New State Laws Take Effect — But They’re Different From State to State
The pastiche of new state laws taking effect as the New Year begins underscores how different we are — at least in the eyes of legislators — on matters small and large.
In New York State, for example, Styrofoam containers for takeout food are now prohibited by law, as are those pesky Styrofoam peanuts. But 46 other states have no such statewide prohibition, at least not yet. In California it’s now illegal to distribute tiny ketchup packets unless they are specifically requested, while in Rhode Island single-use straws are similarly restricted.
Twenty-one states are raising minimum wage, but differences are dramatic. Virginia implemented one of the largest increases, $1.50 an hour, bringing the state’s rate to $11.00. Michigan, on the other hand, gave minimum-wage earners a minuscule 22-cent increase to $9.87 per hour.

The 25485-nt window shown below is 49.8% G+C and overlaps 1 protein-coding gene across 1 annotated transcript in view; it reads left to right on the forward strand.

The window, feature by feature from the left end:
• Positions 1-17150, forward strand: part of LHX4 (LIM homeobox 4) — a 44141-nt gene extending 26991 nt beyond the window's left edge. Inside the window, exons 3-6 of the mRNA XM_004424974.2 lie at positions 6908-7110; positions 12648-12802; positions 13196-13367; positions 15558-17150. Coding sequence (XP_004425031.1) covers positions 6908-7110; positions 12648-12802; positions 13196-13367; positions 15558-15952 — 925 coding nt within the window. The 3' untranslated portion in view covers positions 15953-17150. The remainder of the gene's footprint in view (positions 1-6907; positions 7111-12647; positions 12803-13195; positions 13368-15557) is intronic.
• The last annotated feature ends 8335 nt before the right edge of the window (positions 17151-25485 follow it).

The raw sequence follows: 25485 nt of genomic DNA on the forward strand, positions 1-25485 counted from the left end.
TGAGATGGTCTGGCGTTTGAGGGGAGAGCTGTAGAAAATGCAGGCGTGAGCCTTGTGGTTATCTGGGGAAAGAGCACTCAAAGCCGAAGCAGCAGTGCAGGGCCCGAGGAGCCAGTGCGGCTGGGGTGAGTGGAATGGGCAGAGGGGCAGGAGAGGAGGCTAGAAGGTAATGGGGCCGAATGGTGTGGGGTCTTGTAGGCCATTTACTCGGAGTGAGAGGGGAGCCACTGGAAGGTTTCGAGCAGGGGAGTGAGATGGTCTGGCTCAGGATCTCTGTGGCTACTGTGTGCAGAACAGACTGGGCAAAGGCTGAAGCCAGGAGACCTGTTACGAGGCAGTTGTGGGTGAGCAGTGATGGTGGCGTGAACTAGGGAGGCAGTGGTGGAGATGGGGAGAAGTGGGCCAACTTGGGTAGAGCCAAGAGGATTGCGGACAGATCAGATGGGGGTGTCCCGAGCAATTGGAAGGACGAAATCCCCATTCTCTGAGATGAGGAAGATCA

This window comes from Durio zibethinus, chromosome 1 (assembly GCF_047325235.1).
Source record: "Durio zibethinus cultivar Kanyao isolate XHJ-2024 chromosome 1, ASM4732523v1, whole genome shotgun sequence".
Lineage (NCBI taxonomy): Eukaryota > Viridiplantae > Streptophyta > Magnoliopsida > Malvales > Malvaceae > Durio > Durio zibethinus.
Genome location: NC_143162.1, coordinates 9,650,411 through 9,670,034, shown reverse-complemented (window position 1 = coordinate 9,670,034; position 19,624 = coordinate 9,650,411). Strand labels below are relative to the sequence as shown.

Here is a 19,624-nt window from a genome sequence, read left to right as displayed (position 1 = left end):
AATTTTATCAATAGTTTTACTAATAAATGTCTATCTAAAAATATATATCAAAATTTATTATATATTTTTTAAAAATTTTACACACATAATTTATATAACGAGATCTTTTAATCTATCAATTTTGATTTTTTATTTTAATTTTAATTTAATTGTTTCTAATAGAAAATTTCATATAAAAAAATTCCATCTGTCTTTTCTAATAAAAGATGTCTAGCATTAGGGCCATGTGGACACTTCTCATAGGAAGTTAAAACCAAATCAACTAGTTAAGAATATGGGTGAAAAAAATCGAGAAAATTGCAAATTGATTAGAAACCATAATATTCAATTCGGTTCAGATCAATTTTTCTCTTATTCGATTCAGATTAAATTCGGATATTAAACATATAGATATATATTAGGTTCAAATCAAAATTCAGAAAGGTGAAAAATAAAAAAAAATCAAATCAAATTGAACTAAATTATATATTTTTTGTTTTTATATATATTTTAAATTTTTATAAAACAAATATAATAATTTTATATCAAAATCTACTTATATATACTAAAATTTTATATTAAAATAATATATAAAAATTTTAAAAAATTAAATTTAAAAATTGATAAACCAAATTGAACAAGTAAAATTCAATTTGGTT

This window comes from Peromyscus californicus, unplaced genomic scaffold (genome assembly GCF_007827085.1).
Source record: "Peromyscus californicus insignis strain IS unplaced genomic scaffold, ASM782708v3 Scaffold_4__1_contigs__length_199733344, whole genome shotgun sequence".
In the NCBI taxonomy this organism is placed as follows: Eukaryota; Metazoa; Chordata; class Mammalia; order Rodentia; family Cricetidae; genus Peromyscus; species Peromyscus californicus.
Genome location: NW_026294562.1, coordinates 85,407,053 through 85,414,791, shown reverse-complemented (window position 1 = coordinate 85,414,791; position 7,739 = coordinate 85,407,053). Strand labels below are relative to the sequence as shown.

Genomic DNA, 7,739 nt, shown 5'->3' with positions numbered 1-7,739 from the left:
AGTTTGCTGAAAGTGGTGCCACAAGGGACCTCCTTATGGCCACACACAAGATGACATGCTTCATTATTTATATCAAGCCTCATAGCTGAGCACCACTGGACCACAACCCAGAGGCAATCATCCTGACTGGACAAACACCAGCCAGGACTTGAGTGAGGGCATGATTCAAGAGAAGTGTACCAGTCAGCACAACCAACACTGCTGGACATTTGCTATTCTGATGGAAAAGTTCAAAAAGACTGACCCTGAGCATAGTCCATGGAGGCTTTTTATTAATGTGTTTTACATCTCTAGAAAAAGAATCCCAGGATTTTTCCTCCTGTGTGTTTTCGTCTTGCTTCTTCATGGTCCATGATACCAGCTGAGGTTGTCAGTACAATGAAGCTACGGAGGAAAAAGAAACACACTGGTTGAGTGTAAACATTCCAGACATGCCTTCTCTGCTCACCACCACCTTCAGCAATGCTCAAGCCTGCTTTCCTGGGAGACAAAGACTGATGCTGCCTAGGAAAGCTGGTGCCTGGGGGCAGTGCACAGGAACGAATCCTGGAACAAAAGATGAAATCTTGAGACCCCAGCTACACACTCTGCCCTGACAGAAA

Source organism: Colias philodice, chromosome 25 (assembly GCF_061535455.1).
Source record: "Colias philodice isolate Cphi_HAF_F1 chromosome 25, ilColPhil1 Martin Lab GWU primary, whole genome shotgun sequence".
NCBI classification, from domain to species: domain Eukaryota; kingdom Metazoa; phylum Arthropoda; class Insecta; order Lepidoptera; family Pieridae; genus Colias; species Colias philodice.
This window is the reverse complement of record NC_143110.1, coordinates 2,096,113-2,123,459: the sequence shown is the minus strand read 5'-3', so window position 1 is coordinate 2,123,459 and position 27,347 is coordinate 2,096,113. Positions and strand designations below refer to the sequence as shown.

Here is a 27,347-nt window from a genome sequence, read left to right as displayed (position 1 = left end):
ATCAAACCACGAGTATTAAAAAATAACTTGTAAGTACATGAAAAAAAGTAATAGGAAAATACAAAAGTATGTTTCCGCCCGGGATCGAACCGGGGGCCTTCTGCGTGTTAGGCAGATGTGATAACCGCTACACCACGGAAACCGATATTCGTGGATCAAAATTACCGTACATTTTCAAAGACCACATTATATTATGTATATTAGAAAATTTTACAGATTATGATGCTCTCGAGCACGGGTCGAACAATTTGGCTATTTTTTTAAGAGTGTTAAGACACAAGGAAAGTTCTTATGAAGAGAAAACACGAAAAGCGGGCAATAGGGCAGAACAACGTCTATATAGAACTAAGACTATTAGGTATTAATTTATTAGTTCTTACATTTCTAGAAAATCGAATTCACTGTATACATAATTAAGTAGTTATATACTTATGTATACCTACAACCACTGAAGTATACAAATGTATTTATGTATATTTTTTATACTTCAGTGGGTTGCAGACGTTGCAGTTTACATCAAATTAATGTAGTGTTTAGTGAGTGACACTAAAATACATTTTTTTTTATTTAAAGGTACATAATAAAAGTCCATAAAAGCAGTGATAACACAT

Not surprising in light of the nation’s political climate are new laws about voting. California and Nevada have made voting by mail a permanent option for all registered voters. Arkansas, however, has a new law prohibiting the distribution of absentee ballots unless specifically requested.